I’ve reviewed a lot of books in the past few years, but never has an author seemed to look inside me and shine a light on the web of ego and dreams tangled up in there.
The book came from the publisher “creatively” wrapped in paper with pretty ribbon
That’s what I felt like while reading Elizabeth Gilbert’s new non-fiction book, Big Magic: Creative Living Beyond Fear, which is out this week. I jumped at the chance to review her new book because I’m a big fan of her writing.
Her best-selling memoir, Eat, Pray Love, sparked both lovers and haters of her work, although, being on the love side, I don’t really understand the hate. Sure, it was self-indulgent, but aren’t most memoirs? Whether you bought into the journey, you can’t deny Gilbert’s talent. Her writing is personal, insightful, honest and funny.
Gilbert is able to see a situation, turn it over in her mind a few thousand times and then write about it so honestly and specifically,that even if the situation doesn’t apply completely, you can’t help but recognize yourself.
Big Magic is a must-read for writers, as it speaks to why we subject ourselves to the uncertainty, rejection, and criticism that comes with sharing your thoughts in public. Not to mention the love of art in lieu of a fat paycheck.
But it’s also for anyone who has creative desires of any kind and isn’t fulfilling them.
She uses an example of a friend who skated as a child and loved it, but quit when she became a teenager and realized she wasn’t going to the Olympics. She went on to become a successful businesswoman who was happily married with kids, but started to feel down and in a rut. After some soul-searching she remembered how skating used to make her feel and decided to get back on the ice.
She could have been intimidated by her age, by taking lessons with a bunch of 9-year-olds watching, by the cold, by lack of personal time….by what others would think. But none of that was enough to prevent her from getting up early to skate for an hour before work a few times a week. The feeling she got from being on the ice again carried over into the rest of her life and she felt joy and ease she hadn’t felt in years.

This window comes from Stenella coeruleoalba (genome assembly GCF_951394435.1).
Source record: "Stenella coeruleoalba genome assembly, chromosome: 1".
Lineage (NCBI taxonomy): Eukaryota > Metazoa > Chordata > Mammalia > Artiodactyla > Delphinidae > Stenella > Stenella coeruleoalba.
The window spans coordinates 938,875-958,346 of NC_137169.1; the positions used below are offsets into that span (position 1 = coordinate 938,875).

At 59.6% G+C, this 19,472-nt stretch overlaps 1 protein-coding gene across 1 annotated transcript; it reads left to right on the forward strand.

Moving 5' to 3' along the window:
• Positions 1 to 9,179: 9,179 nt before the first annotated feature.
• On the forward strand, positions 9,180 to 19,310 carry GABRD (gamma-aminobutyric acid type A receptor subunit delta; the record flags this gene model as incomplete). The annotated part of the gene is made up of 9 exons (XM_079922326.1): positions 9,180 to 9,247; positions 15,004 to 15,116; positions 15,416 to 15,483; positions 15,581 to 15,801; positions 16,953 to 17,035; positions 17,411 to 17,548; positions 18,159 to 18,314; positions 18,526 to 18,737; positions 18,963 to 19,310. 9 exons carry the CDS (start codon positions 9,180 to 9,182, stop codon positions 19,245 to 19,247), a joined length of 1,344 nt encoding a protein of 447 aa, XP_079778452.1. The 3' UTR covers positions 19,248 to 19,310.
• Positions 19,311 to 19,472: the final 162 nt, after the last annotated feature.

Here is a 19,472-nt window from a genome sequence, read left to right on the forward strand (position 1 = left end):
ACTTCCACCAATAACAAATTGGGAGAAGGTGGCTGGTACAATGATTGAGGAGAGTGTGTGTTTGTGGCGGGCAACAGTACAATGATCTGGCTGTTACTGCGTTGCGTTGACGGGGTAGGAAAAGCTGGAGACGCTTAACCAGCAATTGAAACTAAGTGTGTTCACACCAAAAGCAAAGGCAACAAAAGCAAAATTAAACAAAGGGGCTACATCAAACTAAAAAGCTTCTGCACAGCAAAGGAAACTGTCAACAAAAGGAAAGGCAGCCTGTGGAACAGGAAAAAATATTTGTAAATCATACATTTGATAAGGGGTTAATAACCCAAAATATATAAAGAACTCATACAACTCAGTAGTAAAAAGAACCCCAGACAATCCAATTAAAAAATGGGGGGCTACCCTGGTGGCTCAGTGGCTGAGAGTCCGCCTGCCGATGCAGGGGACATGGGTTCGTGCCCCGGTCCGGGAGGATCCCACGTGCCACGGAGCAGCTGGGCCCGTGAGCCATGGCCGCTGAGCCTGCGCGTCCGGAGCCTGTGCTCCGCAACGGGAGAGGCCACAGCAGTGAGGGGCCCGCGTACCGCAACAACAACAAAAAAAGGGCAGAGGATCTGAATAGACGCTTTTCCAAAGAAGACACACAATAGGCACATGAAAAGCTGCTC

She hasn’t won any medals, and she’s still skating.
So what are you afraid of doing? What activity have you always wanted to try or tried once and left behind? There are a million excuses not to pick it up, and Gilbert lists them all in the book. But those excuses are hiding fear.
I’ll admit something I haven’t out loud much before: I have an idea for a screenplay.
Just writing this is making me queasy. I don’t feel comfortable sharing my dreams so publicly.
I’ve had the idea for about 10 years and have created characters, scenes and even dialog in my mind, but haven’t been able to commit to it because I’m afraid.
Afraid of failure and success. Afraid it won’t be as good as I want it to be. Afraid I have no business writing a screenplay. I’m no Brooklyn hipster or Hollywood phenom. I’m just a working mom driving carpool.
But Liz told me I have a voice and it needs to be heard. She hasn’t promised my work will be read, liked, produced and released. She just says I have to write it. For me. Because every year that goes by that I don’t write it, I feel like I’ve failed myself.
It would feel really good to get it all out of my head and onto paper (or a PDF file, you get the point.) I’ve spent more time in the last year on it than ever before and I actually have most of Act 1 down and an outline for Acts 2 and 3.
I spent a weekend alone in NYC last spring working on the screenplay.
But now I need to fully commit. To make room for this project, instead of waiting for free time to work on it. I’m a busy gal so there are lots of great reasons not to work on my story. Helping kids, cooking dinner, volunteering at school, reading for my book club and work. And how about just being dog tired after a busy week and preferring to lay on the couch eating cookies while watching Orange is the New Black?
But Liz has made me realize it’s fear keeping me from the page. And I can’t let fear win.
Big Magic has great stories and tips on how to tap into whatever creative gig you’re into. I gave the book a great review, which you can read here. I’m not alone in feeling the power of this book, it just hit number one on the NY Times bestseller list.
What are you afraid of? Be brave and tell me in the comments. Then commit to punching fear in the face and getting started on your journey to a more creative life!